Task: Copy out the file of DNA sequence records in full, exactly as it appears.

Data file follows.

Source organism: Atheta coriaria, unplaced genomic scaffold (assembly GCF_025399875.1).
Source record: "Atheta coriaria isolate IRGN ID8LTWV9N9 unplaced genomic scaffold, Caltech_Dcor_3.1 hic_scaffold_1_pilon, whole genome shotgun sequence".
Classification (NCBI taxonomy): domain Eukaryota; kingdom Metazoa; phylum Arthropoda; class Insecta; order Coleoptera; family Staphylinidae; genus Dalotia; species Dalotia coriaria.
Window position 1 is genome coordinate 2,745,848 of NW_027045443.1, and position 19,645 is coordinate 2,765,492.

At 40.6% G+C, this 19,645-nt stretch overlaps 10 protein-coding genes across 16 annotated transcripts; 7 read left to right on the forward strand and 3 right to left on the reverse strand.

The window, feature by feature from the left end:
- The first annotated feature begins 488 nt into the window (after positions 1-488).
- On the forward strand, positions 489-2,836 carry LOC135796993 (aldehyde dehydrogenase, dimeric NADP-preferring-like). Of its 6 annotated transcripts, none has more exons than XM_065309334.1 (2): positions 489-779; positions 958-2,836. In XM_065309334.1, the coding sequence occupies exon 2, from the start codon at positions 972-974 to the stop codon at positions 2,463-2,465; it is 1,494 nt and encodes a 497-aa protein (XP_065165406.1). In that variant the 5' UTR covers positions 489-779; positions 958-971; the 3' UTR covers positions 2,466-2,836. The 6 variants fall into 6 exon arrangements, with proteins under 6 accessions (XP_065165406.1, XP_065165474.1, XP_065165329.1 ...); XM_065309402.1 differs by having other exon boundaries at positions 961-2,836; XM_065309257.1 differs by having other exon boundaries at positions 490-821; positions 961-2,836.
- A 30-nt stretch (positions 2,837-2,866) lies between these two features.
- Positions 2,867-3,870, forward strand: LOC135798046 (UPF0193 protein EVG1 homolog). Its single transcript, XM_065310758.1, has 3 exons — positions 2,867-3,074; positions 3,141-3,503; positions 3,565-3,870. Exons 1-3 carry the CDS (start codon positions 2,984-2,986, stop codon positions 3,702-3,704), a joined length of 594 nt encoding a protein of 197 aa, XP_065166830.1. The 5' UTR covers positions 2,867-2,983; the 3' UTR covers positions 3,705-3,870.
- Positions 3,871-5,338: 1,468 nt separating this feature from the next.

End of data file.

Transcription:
Source organism: Atheta coriaria, unplaced genomic scaffold (assembly GCF_025399875.1).
Source record: "Atheta coriaria isolate IRGN ID8LTWV9N9 unplaced genomic scaffold, Caltech_Dcor_3.1 hic_scaffold_1_pilon, whole genome shotgun sequence".
Classification (NCBI taxonomy): domain Eukaryota; kingdom Metazoa; phylum Arthropoda; class Insecta; order Coleoptera; family Staphylinidae; genus Dalotia; species Dalotia coriaria.
Window position 1 is genome coordinate 2,745,848 of NW_027045443.1, and position 19,645 is coordinate 2,765,492.

At 40.6% G+C, this 19,645-nt stretch overlaps 10 protein-coding genes across 16 annotated transcripts; 7 read left to right on the forward strand and 3 right to left on the reverse strand.

The window, feature by feature from the left end:
- The first annotated feature begins 488 nt into the window (after positions 1-488).
- On the forward strand, positions 489-2,836 carry LOC135796993 (aldehyde dehydrogenase, dimeric NADP-preferring-like). Of its 6 annotated transcripts, none has more exons than XM_065309334.1 (2): positions 489-779; positions 958-2,836. In XM_065309334.1, the coding sequence occupies exon 2, from the start codon at positions 972-974 to the stop codon at positions 2,463-2,465; it is 1,494 nt and encodes a 497-aa protein (XP_065165406.1). In that variant the 5' UTR covers positions 489-779; positions 958-971; the 3' UTR covers positions 2,466-2,836. The 6 variants fall into 6 exon arrangements, with proteins under 6 accessions (XP_065165406.1, XP_065165474.1, XP_065165329.1 ...); XM_065309402.1 differs by having other exon boundaries at positions 961-2,836; XM_065309257.1 differs by having other exon boundaries at positions 490-821; positions 961-2,836.
- A 30-nt stretch (positions 2,837-2,866) lies between these two features.
- Positions 2,867-3,870, forward strand: LOC135798046 (UPF0193 protein EVG1 homolog). Its single transcript, XM_065310758.1, has 3 exons — positions 2,867-3,074; positions 3,141-3,503; positions 3,565-3,870. Exons 1-3 carry the CDS (start codon positions 2,984-2,986, stop codon positions 3,702-3,704), a joined length of 594 nt encoding a protein of 197 aa, XP_065166830.1. The 5' UTR covers positions 2,867-2,983; the 3' UTR covers positions 3,705-3,870.
- Positions 3,871-5,338: 1,468 nt separating this feature from the next.